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SFI torching of principal’s chair, a shameful way of protest

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SFI torching of principal’s chair, a shameful way of protest
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The Student Federation of India (SFI) Ernakulam district unit had on Saturday expelled three of its student leaders, Vishnu Suresh, K.F. Afridi and Prajeeth K. Babu.

The reason for expulsion is rather interesting. The student leaders led a strike at Maharaja’s College, Kochi, on January 19th, burning the college principal’s chair. Usually those who lead such agitations get wide recognition in the organization. Conversely, they have been expelled from the outfit. The criticisms from the social media and within the society for torching the principal’s chair might be the reason which prompted the organization to take such a move. Add to that the reluctance of the college authorities to initiate an action against the students expelled by the organization. Setting fire to the principal’s chair at the main entrance of the college is a surely a shameful way of protest.

The college has been witnessing repeated protests by the students against the principal for the past few weeks. The agitating students alleged that the principal was engaged in ‘moral policing’ activities on the campus passing derogatory remarks about the female students. Following the protests, the principal had apologised by signing in a paper, the video of which was uploaded on social media by the students. Despite that, the SFI going ahead with such a move is mysterious.

There are several aspects related to the move in which the SFI, being the largest student organisation of Kerala, should hold introspection. The protests targeting the principal were initiated alleging her moral policing activities. SFI members had on January 9th attacked Vivek Kumaran, a Dalit student activist of the Ambedkar Student Movement at the Mahatma Gandhi University. When the incident led to harsh criticisms by the Dalit organisations and on the social media, the responsible SFI leaders alleged that Vivek was involved in moral policing activities. That is, the matter here is the organisation’s stance on the concept of morality. While they talk of discrimination against the Dalits on one hand, the reality is that they haven’t yet learnt to amicably coexist with the Dalit minority outfits.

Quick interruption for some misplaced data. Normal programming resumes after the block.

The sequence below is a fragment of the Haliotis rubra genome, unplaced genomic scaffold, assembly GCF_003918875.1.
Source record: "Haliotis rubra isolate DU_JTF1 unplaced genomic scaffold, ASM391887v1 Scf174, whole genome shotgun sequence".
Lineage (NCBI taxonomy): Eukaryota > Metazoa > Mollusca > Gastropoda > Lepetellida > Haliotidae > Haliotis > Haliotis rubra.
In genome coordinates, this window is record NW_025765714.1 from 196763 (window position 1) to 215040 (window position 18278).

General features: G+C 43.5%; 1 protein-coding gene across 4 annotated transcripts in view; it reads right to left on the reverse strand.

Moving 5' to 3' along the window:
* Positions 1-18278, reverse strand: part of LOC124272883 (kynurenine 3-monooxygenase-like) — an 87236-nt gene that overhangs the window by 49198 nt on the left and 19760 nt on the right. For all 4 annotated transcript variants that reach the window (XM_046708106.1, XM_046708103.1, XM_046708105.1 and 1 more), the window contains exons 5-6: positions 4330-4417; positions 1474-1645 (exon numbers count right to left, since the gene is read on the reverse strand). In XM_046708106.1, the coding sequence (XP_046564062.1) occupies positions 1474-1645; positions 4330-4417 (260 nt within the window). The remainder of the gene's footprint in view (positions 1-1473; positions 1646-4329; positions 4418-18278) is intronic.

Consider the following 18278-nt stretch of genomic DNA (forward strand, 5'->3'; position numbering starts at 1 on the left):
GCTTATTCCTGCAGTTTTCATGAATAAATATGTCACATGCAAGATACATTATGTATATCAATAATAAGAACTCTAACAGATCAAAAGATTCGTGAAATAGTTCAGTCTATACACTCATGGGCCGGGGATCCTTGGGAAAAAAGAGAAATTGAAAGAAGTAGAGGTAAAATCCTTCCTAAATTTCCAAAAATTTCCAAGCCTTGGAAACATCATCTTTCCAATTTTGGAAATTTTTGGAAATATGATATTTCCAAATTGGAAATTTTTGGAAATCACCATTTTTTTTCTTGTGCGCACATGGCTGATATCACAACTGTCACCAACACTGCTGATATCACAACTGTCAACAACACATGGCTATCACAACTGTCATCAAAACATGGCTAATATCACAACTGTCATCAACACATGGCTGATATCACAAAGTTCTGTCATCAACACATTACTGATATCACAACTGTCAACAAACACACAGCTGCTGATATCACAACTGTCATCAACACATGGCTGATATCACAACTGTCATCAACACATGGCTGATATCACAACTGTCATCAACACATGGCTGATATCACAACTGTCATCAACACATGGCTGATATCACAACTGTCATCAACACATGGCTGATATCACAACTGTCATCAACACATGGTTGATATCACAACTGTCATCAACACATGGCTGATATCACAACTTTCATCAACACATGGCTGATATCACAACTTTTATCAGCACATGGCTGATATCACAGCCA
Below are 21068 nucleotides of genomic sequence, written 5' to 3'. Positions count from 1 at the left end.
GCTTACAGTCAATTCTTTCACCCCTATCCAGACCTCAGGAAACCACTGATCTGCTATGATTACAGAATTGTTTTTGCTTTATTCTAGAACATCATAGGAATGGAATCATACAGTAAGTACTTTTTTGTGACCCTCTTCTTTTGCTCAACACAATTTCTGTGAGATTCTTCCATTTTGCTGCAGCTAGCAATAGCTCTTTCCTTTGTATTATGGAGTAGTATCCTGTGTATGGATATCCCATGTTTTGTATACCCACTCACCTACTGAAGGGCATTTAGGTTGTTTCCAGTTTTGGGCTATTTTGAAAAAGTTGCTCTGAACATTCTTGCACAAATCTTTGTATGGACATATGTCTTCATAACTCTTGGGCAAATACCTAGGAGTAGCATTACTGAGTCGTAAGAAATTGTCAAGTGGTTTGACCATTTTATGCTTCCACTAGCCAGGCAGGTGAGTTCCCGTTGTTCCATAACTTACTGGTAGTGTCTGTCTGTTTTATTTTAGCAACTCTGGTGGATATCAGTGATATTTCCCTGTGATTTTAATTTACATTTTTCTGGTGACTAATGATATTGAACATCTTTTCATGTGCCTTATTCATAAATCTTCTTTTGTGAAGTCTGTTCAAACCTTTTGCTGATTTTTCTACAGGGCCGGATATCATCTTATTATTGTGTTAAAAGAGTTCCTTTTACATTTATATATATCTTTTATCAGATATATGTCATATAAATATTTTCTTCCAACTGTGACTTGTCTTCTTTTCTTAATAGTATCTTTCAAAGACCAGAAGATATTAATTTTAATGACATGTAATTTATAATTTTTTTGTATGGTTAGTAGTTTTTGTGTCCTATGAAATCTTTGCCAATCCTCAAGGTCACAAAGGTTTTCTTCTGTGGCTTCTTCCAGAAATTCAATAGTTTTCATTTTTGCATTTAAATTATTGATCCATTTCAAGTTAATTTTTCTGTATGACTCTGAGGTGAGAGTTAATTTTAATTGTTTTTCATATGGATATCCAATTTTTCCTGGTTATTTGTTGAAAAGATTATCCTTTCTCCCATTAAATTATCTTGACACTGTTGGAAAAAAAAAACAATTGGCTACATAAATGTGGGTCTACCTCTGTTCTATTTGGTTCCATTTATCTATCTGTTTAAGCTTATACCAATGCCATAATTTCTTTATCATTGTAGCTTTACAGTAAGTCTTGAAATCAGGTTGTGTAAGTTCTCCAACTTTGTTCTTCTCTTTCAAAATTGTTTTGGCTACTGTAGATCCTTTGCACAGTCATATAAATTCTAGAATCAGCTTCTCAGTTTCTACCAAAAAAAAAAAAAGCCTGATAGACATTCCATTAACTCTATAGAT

It was in Maharaja’s college itself where Inquilab Students Movement (ISM) activist Fuad was attacked for conducting a function on January 17th commemorating the death of Rohith Vemula. The organisation should be more vigilant in doing proper homework in the Dalit-minority issues and morality matters as well as in taking appropriate steps.

On one side, there are anti-student activities and the open loot of the self-financing colleges led by the business magnets, while on the other side, there exist organisational fascism and anti-democratic activities in the government and aided institutions. It’s pathetic that our institutions, regardless of being government or private, are losing their charm. Higher educational institutions would be able to accomplish their goals only if high academic standards, open democratic environment, freedom for outfits and healthy student-teacher relations go hand in hand. A combined effort should be taken in that regard. The decision of the SFI in expelling the student agitators who burnt the college principal’s chair should therefore be welcomed. At the same time, the hesitancy of the college authorities in taking action against the students is an evidence of their fear of these organised outfits. Student organisations are supposed to boost the growth and development of students and act as a catalyst for social change. They shouldn’t be degraded into mafia gangs that hold college authorities ‘captive’ and bargain.

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